I’ve recently joined sociology and social policy at Leeds, and was previously working on a two year ESRC funded project called Dementia and Dress with Julia Twigg at Kent. This project explored the role of clothing in the daily lives of people with dementia, carers and care-workers, and implications for questions of embodiment, personhood, identity, and dignity.
We explored these issues using innovative qualitative methods including ‘wardrobe interviews’, and visual and sensory approaches which involved using fabrics, photograph albums, images and garments from different eras to prompt discussion. The project also utilised more traditional ethnography and qualitative interviews, in both care home and domestic settings.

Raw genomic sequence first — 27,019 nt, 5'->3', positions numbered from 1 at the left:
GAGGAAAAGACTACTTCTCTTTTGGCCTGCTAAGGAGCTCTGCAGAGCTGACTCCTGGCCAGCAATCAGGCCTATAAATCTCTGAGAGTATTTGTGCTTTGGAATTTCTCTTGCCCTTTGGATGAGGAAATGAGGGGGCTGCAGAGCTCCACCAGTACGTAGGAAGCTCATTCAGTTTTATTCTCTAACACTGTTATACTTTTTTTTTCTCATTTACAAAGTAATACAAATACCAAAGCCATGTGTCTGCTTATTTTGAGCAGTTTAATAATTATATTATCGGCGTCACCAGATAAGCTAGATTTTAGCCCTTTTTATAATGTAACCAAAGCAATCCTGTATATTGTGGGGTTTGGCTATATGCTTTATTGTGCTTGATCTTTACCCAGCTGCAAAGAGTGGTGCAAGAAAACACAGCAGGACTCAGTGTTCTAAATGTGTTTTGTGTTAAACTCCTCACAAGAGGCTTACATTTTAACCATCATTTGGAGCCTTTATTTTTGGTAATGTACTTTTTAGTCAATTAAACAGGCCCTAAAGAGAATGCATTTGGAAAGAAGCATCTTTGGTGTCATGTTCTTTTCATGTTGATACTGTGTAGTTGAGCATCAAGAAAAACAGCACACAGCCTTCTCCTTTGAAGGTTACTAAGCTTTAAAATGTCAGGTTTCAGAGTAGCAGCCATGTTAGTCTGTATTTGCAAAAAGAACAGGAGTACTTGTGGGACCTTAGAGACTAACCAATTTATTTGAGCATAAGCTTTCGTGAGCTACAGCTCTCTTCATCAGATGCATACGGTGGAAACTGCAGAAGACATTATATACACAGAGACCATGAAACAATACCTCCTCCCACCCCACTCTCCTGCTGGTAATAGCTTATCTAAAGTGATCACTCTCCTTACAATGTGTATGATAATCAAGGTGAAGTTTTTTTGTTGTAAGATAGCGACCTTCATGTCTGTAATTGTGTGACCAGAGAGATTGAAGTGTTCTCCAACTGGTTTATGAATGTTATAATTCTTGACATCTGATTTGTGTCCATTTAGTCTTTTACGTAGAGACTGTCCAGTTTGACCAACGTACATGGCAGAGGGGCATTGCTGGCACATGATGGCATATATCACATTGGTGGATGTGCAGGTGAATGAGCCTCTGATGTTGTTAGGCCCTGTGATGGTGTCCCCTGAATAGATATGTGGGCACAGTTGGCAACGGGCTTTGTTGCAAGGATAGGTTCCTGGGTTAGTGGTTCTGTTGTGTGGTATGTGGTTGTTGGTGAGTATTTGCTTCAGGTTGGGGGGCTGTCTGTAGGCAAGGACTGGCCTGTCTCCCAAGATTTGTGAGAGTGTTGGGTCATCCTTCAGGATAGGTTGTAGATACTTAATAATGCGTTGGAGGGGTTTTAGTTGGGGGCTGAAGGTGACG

We found that clothes can remain significant to people with dementia as part of their personal and social identities, and maintaining the ‘biographical self’. Small items of dress like handbags can be connected to memories and represent an ‘extension of the self’, or may be used to create a personal or private space within the context of the care home. However, the project also revealed tensions around dress, for instance, between types of clothing which maintain continuity of self, and those which are easier to manage in care settings.
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